2021 has really turned into something of a purple patch for Edgar Wright. Coming hot on the heels of his documentary passion project The Sparks Brothers, which focused on the fraternal musical duo Ron & Russell Mael (better known as Sparks), we get Last Night In Soho, marking Wright’s foray into the realm of psychological horror.
An aspiring fashion designer, Eloise ‘Ellie’ Turner (Thomasin McKenzie), has a dream of following in the footsteps of her late mother, who was also a designer, but died by suicide when Ellie was just a young girl. Having been picked to study at the London College of Fashion, Ellie ups sticks and leaves behind her life and her grandmother (Rita Tushingham) in Cornwall, moving to The Big Smoke for what she hopes will be the start of bigger and better things.
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Finding a room for let in a property off Goodge Street, owned by Ms Collins (Diana Rigg), Ellie – who is totally fixated on the music and stylings of the 1960s – finds herself starting to experience vivid dreams of the era, focusing on an aspiring performer going by the name Sandie (Anya-Taylor Joy), who quickly encounters a would-be manager, Jack (Matt Smith). The intense dreams soon turn to nightmares, as Ellie – who has a special gift to see things beyond others’ perception – is increasingly convinced that these are in fact visions of actual events from the past.
Before long, things end up bleeding from Ellie’s dreamscape into her everyday life as she starts to follow up on the events she sees at night, haunted by such terrible images of things that she believes occurred decades earlier; Ellie needs to get to the bottom of things before she gets totally overwhelmed and loses her sanity. In present-day Soho, her path keeps on crossing with a silver haired gent (Terence Stamp), someone who would seem to have a connection to what she has been experiencing, and may be the key to something terrible that took place.
The screenplay, which was co-written by Wright and Krysty Wilson-Cairns, shows the contrast between the rural idyll of the countryside and the corrosive, corrupting effect that big city life can have upon an innocent abroad, like Ellie. Despite the regular claims that Soho has been subject to increasing gentrification by developers, stripping out its longstanding character, Wright focuses on its somewhat seedy underbelly, showing that whatever perceived glamour may have been at one time associated with it has long-since faded, and that at heart it still has its unsavoury aspects.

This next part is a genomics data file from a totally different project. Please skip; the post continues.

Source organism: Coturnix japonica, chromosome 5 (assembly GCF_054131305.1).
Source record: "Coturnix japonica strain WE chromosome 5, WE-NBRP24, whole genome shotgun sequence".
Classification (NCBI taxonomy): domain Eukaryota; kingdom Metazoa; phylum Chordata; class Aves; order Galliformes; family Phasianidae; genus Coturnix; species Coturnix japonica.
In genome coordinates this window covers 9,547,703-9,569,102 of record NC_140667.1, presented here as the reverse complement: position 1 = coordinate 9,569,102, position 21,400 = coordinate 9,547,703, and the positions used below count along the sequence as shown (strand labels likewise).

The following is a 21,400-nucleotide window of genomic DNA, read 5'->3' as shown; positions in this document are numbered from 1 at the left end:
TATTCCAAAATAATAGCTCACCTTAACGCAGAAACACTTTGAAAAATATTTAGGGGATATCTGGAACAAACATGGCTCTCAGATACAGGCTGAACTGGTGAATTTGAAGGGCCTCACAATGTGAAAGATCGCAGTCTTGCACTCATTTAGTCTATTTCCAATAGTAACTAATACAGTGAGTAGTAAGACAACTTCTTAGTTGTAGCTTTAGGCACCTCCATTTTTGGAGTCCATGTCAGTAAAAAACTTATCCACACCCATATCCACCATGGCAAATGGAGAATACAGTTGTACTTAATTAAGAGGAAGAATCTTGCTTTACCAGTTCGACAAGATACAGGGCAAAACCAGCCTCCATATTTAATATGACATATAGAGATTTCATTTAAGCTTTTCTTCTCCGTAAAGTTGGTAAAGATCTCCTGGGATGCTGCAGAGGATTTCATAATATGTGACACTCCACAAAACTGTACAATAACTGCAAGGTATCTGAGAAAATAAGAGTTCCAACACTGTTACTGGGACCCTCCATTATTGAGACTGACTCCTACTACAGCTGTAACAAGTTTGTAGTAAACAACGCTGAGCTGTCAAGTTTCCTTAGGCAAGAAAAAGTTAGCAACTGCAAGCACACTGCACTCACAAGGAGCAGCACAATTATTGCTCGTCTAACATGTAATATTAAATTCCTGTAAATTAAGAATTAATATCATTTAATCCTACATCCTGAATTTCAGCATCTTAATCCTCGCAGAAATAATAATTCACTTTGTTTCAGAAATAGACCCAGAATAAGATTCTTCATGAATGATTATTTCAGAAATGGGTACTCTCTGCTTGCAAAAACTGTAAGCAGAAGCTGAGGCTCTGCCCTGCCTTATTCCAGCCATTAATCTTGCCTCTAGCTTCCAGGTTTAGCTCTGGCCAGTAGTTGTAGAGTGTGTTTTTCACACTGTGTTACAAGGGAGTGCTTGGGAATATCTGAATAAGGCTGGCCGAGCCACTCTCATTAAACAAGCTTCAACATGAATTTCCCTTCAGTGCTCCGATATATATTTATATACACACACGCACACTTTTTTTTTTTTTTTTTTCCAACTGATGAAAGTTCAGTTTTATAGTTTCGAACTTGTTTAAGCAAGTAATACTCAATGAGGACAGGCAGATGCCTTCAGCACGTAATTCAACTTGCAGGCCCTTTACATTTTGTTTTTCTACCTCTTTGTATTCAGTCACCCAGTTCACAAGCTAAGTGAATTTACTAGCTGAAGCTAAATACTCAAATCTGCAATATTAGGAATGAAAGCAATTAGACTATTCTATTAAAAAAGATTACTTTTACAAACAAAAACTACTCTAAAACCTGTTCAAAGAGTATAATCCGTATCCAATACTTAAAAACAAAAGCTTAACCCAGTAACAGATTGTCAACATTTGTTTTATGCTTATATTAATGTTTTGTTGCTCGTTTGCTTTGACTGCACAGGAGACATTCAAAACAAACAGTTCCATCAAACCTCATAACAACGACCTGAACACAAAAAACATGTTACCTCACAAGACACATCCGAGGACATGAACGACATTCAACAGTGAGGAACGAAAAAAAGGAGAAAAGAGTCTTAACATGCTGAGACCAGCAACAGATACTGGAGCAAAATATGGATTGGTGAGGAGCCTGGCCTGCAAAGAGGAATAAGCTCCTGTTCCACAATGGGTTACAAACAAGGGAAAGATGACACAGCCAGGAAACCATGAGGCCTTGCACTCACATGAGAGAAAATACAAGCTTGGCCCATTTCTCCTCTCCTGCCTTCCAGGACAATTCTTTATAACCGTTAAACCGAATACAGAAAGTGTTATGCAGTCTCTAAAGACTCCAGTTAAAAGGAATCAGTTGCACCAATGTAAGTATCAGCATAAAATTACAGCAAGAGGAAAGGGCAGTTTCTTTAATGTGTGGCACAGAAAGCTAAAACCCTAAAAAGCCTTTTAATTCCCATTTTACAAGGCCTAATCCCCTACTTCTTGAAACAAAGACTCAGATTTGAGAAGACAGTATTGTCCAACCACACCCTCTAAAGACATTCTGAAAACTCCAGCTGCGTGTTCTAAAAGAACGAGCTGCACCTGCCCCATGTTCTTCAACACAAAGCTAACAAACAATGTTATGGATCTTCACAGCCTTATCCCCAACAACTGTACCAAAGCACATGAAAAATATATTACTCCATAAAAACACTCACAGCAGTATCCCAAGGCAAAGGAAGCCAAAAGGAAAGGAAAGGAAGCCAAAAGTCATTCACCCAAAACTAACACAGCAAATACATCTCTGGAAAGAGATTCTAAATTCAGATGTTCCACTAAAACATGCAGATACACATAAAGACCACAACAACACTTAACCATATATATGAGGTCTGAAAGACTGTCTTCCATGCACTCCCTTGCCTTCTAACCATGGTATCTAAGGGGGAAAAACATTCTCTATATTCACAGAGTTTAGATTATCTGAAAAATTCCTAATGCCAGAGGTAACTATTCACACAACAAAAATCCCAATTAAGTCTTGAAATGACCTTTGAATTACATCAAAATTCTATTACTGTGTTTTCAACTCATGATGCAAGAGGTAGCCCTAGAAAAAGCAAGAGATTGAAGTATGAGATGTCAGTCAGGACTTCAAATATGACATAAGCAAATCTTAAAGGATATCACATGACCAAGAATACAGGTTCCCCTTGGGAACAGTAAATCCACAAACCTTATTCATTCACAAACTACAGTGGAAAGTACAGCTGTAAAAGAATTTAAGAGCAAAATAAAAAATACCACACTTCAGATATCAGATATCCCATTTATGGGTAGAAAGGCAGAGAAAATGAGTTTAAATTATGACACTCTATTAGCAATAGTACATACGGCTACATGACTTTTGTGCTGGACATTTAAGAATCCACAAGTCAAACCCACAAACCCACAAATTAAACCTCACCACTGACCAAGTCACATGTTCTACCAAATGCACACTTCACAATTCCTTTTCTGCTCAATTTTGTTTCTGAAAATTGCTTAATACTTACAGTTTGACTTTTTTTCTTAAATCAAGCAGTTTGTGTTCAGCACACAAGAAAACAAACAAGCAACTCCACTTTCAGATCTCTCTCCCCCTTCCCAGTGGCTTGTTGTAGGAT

Similarly, Wright’s view of the Sixties is uncompromising in quickly stripping away the romanticised view held by many, including our lead. The initial reveal we get is quite glorious and breathtaking, presenting a pitch-perfect recreation of London’s glittering West End from the mid-1960s, letting us share in Ellie’s awe and wonder; however, the scales soon fall from our eyes as things take a darker turn, and the subject of the exploitation and abuse of women – still relevant in our age of #MeToo – comes to the fore, showing us how victims back then lacked the platforms that exist now.
Visually, the film is a real spectacle, as you might well expect from Wright’s earlier work. There are so many lovely touches and flourishes on display here, from the use of reflections, to some truly clever editing which is breathtaking to behold. As things begin to deteriorate within Ellie’s visions, and events start to get out of control, it becomes a frenzied and frenetic kaleidoscope, and Wright uses all manner of visual cues, like Dutch angles, to reflect things being off-kilter. Wright clearly cares deeply about making things look stunning, not content to simply point a camera at the actors.
McKenzie truly shines as Ellie, presenting a convincing wide-eyed country girl ingenue, while at the same time hinting at something deeper going on beneath the surface. Following her outstanding turn in Taika Waititi’s Jojo Rabbit, it would seem that she really has great things ahead of her, thanks to her obvious versatility. The rest of the cast members are also equally superb, from Taylor-Joy’s brash and ballsy wannabe in Sandie, to Smith’s rough diamond charm as Jack gradually giving way to something far less savoury, a world apart from his goofy young-old boffin in Doctor Who.
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Wright has sought to strengthen the links to the Sixties in his deliberate use of actors who came to prominence during that era, such as Tushingham, Stamp, and Rigg, in what was to be her final role. For anyone who has had such a long and varied career as Rigg, you would hope that their curtain call will be a fitting epitaph; in that regard, then, Last Night In Soho does that perfectly, as her performance is as strong as ever. While Ms Collins is a comparatively minor role, it most definitely is no ‘cough and a spit’ part, feeling like a suitable bookend to a significant body of work.
The tension throughout in the movie is palpable, as it creeps up slowly by degree, each turn of the screw and reveal being ever more unbearable, with so many twists and shocks along the way. One of Last Night In Soho’s greatest strengths is its unpredictability, and the movie is a masterclass in the art of misdirection; in fact, it not only genuinely deserves but also warrants a repeat viewing soon after. Last Night In Soho is a real showstopper, delivering on all levels in such a satisfying way that pretty much all the mainstream blockbuster fodder out there simply cannot hope to match.
Last Night In Soho is out now at Cinemas.